What are Fractures?
A fracture is defined as a break in a bone. A pet that suffers from a broken bone is bound to be in pain and discomfort. There are many things that a pet owner should know with regards to broken limbs and bones.
When should I worry about a fracture?
Note: Fractures are at high risk of becoming seriously infected. If an abscess forms inside the limb, septicemia may result – a serious condition that can be life threatening. Watch for appetite changes or sudden loss of use of the limb – report this to your veterinarian.
What Causes Fractures?
The most common cause of broken bones in dogs and cats is car accidents. Other causes include:
- Dog fighting, or cat fights
- Falling from a table
- Falling off a moving vehicle truck
- Various diseases, including bone cancer.
Signs of a fracture or broken bone may include:
- Your pet may hold the broken limb in an abnormal position
- A very swollen limb
- An open wound with a piece of bone, sticking out
- Limping or being reluctant to put his/her weight on the particular limb
- Holding the leg up, avoiding any weight on it at all
- Your dog may not want the limb to be touched
The diagnosis of a fracture is usually made by taking an x-ray of your pet’s bones. Your vet’s goal to repair the fracture will be to reunite the pieces and restore full function. Treatment may include: Casts, pins/steel rods, orthopedic wire and bone plates. It is quite likely that your veterinarian will recommend surgery.
This is because casts or splints present major challenges in dogs and cats. After surgery, your job as pet owner will be to facilitate healing by keeping your animal from licking at the surgical incision. Also, watch for signs of pain – animals in chronic pain have difficulty getting comfortable and may be reluctant to sleep. Watch the limb for signs of swelling, redness, or discharge at the surgery site.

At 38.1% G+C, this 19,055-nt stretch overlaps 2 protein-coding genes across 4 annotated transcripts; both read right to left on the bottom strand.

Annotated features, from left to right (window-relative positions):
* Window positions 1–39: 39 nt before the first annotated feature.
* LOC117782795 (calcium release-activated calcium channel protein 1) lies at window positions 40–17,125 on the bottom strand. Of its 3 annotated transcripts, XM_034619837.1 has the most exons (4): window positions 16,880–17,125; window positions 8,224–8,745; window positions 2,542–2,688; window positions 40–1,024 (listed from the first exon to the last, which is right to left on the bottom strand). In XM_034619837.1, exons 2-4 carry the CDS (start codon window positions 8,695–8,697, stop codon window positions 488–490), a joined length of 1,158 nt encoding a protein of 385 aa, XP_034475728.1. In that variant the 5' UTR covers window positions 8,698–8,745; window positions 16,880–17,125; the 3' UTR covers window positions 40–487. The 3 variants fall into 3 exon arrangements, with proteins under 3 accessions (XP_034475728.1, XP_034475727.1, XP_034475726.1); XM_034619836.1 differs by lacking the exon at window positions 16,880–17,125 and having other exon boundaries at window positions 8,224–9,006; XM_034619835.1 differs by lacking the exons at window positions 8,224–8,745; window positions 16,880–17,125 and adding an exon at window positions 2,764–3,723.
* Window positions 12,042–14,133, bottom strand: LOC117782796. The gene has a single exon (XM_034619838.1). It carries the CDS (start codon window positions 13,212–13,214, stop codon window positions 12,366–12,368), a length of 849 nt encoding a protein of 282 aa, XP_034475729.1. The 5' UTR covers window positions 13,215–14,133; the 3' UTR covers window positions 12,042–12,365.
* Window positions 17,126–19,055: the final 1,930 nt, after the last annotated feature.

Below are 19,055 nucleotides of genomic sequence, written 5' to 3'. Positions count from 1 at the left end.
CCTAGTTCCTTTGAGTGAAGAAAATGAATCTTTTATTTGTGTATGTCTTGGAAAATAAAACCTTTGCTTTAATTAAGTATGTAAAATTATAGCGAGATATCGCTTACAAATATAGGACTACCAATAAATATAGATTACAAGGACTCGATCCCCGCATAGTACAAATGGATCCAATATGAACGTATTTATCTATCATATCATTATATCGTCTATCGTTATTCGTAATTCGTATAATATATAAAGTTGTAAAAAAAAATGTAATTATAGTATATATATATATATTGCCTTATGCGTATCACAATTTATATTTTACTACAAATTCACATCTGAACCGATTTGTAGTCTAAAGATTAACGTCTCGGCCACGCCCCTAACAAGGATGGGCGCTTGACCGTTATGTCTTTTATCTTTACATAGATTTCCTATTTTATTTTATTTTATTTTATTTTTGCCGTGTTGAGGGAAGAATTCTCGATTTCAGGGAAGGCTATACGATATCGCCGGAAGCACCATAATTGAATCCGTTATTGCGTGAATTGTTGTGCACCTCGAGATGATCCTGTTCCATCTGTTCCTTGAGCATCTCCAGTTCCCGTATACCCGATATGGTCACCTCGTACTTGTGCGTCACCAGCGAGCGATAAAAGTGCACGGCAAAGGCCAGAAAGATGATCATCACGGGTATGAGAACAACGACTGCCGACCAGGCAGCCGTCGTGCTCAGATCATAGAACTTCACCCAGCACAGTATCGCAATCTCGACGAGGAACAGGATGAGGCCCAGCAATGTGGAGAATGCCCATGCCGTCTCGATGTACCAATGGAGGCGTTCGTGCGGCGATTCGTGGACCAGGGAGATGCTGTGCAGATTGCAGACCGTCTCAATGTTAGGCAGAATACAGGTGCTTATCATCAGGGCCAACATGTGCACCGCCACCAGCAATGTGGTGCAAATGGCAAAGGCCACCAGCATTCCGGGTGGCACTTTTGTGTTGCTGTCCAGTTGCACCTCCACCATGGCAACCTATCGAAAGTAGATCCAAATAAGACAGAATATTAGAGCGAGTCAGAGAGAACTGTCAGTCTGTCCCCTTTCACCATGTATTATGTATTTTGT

Help for Fractures
There are many herbal and homeopathic remedies that can help to soothe pain and help to boost the immune system when healing and recuperation is required. Astragalus membranaceous is an herb that has been used for many centuries as a revitalizing tonic during convalescence and recovery.
Echinacea angustifolia is the best known and researched herb for supporting the immune system with over 500 scientific studies documenting the effectiveness of this herb. To promote healing of injuries, Arnica is a highly respected remedy, helping to maintain the body’s own natural restorative functions, while Calendula is well known for its tonic effect on skin, bones, muscles and connective tissue.
More Information on Fractures
If you suspect your dog’s leg is broken, use a few pieces of newspaper, cardboard, or even a soft pillow to make a temporary splint while you get your pet to the vet.
Wrap these articles around the fracture (include the joint above and below the break) then secure it with tape – but not too tightly! If a car has hit an animal – use a firm surface (firm wood) to move the animal.